How about this?  Stop folding laundry.  Folding and putting away laundry is among the most Sisyphean things we do, right?  So stop.  Clean laundry in one basket, dirty in the other. Easy.  Every morning, pick you clean laundry from the basket, instead of a drawer.  (Half of you are like "duh", and the other half are horrified by this idea.  I'll let you guess how I grew up).


Get Help and Delegate


Let's talk about how you can get help with things that do need to be done.  Many of you who read here are married with children.  If that is you, your spouse can be your #1 support.  Even if they travel for work frequently, there are always things they can do to make your day easier.  Brainstorm together: what can they take off your plate?  Someone who is traveling may be able to make those nagging phone calls for you, like to the insurance agent or water company (heck, it's quieter at an airport gate than at my house most days.  Why not?!)  Maybe they can help you automate the bills, so that you don't need to think about them.

If they are not traveling, now is the time to figure out a new way to delegate the work.  When you are drowning, for whatever reason, they should be a key player in your family's upkeep.  (New things my husband does that he didn't always: unload dishwasher, wash random extra dishes in the morning, carry laundry, make breakfast for the kids, pack lunches on homeschool coop days, occasionally take a kid to a doctor's appointment, take toddlers and preschoolers to work with him in the tractor when I have an event for the older kids...hold on, I know there's more....) In any case, your spouse may recognize that you are overwhelmed, but not the need to step up their help, so consider having a calm conversation about your needs.  (I mentally call these little talks "state of the union" conversations, because they are useful to have at least once a year).

How else can you get help?  Maybe you have older kids who could be pitching in more.  Maybe you have family who lives close by and could be a real support.  I know several families whose mama or MIL takes the kids for a set period every week.  If that would be helpful to you, ASK!  What about friends or your church family?  Is there a way you could exchange work or take turns with kiddos in some way that would give you breathing room?  Be creative.  I know people who do a "friends' summer camp".  Every Friday during the summer, they take turns having all the kids at their house all day, but then they get the next three Fridays off, while their kids are at another family's turn for camp.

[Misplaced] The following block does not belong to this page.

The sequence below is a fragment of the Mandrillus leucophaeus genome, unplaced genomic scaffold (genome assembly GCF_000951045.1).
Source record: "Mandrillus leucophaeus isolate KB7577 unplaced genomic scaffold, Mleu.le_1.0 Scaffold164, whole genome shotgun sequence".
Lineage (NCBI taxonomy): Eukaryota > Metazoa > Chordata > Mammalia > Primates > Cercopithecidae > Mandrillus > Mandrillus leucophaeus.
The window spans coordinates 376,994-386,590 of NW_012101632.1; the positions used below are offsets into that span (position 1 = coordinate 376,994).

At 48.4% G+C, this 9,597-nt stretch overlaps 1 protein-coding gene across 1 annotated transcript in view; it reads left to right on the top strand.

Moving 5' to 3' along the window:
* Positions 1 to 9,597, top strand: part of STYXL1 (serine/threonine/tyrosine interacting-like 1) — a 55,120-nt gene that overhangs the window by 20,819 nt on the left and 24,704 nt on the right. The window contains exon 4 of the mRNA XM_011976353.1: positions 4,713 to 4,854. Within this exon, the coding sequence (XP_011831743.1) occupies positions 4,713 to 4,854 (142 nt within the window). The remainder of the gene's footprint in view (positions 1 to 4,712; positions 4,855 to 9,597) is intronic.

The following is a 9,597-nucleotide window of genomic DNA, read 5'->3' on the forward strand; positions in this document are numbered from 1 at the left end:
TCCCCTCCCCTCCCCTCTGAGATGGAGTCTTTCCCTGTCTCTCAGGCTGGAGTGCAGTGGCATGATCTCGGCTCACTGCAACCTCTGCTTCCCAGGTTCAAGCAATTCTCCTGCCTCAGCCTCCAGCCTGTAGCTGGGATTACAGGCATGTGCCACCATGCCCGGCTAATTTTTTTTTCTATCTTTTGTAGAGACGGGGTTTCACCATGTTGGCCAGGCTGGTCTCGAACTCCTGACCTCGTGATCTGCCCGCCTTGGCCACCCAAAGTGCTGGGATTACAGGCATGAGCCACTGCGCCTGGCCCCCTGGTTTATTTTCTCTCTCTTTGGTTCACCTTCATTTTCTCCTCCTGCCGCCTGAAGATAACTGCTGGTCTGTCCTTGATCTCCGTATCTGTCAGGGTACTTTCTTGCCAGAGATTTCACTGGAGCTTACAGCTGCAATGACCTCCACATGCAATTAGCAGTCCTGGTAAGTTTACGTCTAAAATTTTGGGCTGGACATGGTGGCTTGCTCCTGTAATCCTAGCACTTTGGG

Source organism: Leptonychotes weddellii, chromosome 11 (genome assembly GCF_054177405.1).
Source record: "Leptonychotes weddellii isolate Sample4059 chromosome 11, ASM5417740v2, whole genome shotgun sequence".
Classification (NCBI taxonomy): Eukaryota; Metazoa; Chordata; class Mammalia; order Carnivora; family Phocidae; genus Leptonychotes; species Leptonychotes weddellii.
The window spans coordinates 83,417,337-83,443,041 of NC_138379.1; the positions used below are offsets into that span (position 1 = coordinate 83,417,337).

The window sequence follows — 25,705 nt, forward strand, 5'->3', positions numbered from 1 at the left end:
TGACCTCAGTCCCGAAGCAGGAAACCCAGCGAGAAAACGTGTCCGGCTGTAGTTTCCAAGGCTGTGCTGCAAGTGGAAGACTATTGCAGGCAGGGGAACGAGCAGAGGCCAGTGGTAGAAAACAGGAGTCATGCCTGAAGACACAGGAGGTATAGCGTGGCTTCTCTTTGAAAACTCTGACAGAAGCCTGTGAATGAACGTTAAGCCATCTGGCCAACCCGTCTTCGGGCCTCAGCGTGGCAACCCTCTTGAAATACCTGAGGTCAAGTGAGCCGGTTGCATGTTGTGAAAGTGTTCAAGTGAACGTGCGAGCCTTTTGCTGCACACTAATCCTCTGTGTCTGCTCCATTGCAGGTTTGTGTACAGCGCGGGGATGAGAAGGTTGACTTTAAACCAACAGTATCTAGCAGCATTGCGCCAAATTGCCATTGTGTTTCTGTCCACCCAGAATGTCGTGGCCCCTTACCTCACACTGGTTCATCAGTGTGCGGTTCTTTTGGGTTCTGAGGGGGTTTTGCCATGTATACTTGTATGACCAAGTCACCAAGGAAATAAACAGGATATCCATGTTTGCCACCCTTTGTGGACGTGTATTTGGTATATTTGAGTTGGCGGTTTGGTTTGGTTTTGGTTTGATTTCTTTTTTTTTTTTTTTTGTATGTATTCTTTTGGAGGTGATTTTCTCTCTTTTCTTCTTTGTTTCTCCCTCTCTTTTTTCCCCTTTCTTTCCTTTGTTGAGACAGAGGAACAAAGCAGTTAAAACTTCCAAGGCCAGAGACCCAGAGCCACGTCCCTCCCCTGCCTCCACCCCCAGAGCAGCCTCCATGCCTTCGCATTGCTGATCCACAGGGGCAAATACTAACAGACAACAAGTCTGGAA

If you are covered in tiny babies and you just can't see giving them to other people for any period of time (I've been there), what else can you delegate?  Look for something that doesn't need YOU, just an adult to do it.  Being a mama?  Only you can do that.  Nursing a baby?  You again.  Housework?  Anyone with a pulse.

I know a few people whose mama folds their laundry.  If that option is available to you, take it!  If not (right here!), can you hire help?  I know sometimes it seems uncomfortable to pay someone to do housework, but that has been a lifesaver for our family for the last six or so years.  This was essential to me during all my pregnancies especially, when I just could NOT deal with being sick, and staring at a bathroom that hasn't been cleaned properly in months.  I have a sweet lady, Danielle, (who has become a friend) who cleans my house once a week, and I just recently began to give her hours folding and putting away our laundry as well.

What about meals?  I have a friend who just started a business selling her homemade bread.  I love baking bread, but my kids eat it way too quickly for me to keep up, and it had fallen off my plate of priorities in the last two years since beginning my own business.  Still, it bugged me to buy less-healthy bread at the store. Now I have the win-win of supporting another mama in making a little income, and my kids being fed nutritious homemade bread that I am not having to find time to bake.  You could use more frozen meals.  You could pay a teenager to take care of the yard.  If money can solve a problem for you, DO IT.  I would give up most everything before I gave up my Danielle, because it is such a blessing to me to KNOW that something will be done properly without me doing it.  Really think through what you can delegate.